2. Pallet shuttle racking
If you’re looking for a way to improve the efficiency of palletized goods storage in a refrigerated warehouse, pallet shuttle racking may be the answer. Pallet shuttle racking uses thin, powered shuttles that roll in and out of the racking, allowing you to quickly store and access pallets in a high-density system. Importantly, pallet shuttle racking also has a wide range of operating temperatures, making it perfectly suited to a refrigerated warehouse.
While pallet shuttle racking is a last in, first out (LIFO) system – requiring very rapid turnover and careful inventory management – it is ideal for high-turnover warehouses. The speed and accessibility make it extremely easy to store and withdraw pallets and combine them well with pallets that can be handled by smaller vehicles or tools, such as pallet trucks, warehouse robots, or autonomous vehicles.
3. Robotics & automation
One way to deal with labor shortages and increase productivity at the same time is to explore automation. While robots and automated vehicles aren’t at the point where they require zero supervision, they can significantly lessen the burden on warehouse operatives, and increase the speed at which pallets are moved. By integrating with a WMS, warehouse robots and other vehicles can automatically move to meet incoming deliveries, collect empty pallets, and even pick up goods and deposit them at packing stations.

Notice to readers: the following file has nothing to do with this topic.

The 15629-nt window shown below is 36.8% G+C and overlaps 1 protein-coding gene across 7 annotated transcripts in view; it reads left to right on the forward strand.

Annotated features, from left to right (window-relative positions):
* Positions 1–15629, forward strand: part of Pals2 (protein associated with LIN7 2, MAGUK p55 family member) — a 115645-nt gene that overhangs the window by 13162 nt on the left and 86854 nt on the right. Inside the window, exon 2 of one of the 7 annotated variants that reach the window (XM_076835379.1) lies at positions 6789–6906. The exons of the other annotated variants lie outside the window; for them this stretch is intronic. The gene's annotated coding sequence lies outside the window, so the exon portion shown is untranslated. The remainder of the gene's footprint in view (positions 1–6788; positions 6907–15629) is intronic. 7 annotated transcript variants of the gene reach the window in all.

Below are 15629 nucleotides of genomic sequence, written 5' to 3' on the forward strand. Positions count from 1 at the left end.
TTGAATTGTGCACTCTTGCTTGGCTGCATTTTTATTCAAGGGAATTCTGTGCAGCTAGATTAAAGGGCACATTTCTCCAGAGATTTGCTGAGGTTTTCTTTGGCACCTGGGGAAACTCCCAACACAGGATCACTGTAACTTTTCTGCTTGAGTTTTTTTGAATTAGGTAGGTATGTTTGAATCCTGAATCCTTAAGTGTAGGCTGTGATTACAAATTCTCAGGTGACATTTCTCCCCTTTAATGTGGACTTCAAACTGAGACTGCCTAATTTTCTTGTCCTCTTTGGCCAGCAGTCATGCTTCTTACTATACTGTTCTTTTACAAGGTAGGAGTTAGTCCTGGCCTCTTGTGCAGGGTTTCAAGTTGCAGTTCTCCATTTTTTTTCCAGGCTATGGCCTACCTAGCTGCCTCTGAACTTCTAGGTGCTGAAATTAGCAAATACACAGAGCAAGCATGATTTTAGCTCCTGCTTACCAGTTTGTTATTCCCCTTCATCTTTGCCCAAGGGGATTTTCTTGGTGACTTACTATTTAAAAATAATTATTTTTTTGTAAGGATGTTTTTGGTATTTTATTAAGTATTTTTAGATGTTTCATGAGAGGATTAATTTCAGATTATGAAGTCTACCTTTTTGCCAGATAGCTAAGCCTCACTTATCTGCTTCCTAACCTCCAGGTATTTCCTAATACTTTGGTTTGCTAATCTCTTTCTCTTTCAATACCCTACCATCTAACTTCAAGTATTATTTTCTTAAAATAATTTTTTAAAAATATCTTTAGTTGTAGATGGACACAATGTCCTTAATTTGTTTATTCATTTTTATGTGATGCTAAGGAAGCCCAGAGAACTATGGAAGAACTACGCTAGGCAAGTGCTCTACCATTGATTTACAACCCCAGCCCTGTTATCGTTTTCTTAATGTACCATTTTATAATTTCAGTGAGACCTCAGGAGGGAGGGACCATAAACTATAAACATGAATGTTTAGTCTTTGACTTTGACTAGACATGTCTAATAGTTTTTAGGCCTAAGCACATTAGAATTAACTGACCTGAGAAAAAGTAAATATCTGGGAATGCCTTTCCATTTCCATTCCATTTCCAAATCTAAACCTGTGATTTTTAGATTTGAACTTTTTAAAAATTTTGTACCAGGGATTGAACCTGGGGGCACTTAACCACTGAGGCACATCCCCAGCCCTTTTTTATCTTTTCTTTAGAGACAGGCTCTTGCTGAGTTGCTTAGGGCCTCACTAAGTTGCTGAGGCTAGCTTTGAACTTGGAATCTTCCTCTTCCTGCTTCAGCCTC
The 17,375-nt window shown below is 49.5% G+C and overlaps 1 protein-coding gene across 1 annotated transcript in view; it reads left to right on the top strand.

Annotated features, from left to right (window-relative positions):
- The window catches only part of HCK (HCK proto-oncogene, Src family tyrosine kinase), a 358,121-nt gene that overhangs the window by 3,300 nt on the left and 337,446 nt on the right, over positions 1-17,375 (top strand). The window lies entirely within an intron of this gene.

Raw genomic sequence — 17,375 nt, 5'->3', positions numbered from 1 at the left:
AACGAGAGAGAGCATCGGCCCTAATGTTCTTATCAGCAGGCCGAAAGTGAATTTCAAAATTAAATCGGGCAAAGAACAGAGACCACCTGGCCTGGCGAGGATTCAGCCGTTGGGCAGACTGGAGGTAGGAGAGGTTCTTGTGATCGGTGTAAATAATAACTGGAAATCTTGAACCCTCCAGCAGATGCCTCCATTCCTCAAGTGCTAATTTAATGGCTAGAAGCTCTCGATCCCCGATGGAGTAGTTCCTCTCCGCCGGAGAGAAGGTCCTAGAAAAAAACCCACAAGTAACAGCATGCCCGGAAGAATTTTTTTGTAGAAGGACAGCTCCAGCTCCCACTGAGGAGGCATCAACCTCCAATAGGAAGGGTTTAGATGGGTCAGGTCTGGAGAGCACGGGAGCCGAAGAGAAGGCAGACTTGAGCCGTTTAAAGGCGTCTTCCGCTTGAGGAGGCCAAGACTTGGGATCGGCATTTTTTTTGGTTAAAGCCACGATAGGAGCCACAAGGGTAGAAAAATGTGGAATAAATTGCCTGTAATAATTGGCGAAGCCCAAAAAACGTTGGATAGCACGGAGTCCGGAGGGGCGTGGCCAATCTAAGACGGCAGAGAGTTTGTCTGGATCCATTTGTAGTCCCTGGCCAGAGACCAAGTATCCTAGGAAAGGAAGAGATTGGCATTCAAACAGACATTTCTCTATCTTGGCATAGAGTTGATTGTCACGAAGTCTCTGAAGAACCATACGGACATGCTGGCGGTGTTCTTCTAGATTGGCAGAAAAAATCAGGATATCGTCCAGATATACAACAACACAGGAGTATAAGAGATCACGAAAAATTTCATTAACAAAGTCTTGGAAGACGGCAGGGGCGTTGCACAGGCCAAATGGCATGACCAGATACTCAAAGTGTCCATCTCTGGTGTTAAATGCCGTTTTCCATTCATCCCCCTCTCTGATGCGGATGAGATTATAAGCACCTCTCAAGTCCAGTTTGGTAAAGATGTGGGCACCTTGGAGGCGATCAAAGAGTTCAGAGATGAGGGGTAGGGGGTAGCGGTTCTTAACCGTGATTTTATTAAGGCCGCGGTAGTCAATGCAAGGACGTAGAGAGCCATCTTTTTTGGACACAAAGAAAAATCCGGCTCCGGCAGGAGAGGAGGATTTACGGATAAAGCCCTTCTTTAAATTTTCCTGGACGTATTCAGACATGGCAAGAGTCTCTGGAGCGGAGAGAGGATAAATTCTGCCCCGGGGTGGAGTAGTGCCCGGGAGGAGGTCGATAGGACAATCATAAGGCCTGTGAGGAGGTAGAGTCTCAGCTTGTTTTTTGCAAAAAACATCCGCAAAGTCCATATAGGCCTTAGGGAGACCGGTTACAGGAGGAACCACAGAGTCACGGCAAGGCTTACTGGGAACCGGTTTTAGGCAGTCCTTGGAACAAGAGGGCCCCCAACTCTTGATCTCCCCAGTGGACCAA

Advanced sensors and wireless communication allow robots to avoid collisions with warehouse workers and racking, and navigate both dynamically and with an internal map of the facility. If robots sound like an expensive investment, robots as a service (RaaS) companies are increasingly providing robots and autonomous vehicles on loan, allowing you to test them out in your warehouse environment, and giving you the scope to upgrade or downgrade according to your needs.
Also read: 8 Ways IoT Is Transforming Warehouse Management
4. Warehouse management system (WMS)
Most modern warehouses benefit from a warehouse management system, or WMS. A WMS is a centralized computer system that regulates and coordinates aspects of warehouse management, complementing the work of warehouse operatives. Depending on how advanced the WMS is, this can extend to almost everything that takes place in, around, and even outside the warehouse, bringing every aspect of storage and logistics into sync.
A modern WMS can automate numerous tasks, including inventory management, fulfillment, and even managing warehouse automation. A WMS can help operatives to find stock by synchronizing with their personal devices; direct robots or AS/RS systems to retrieve and deposit stock; ensure personnel and vehicles and ready to greet arriving delivery vehicles; and intelligently manage lighting and heating based on sensor readings. If you have the requisite sensors and devices, the sky’s the limit when it comes to a WMS.
The current climate isn’t ideal for the storage industry, but there are ways to mitigate the damage. For businesses unable to expand or relocate – or simply looking to cut costs at a time of high pressure – the tips above should help to save money and make your operation more efficient, letting you invest where it’s needed most.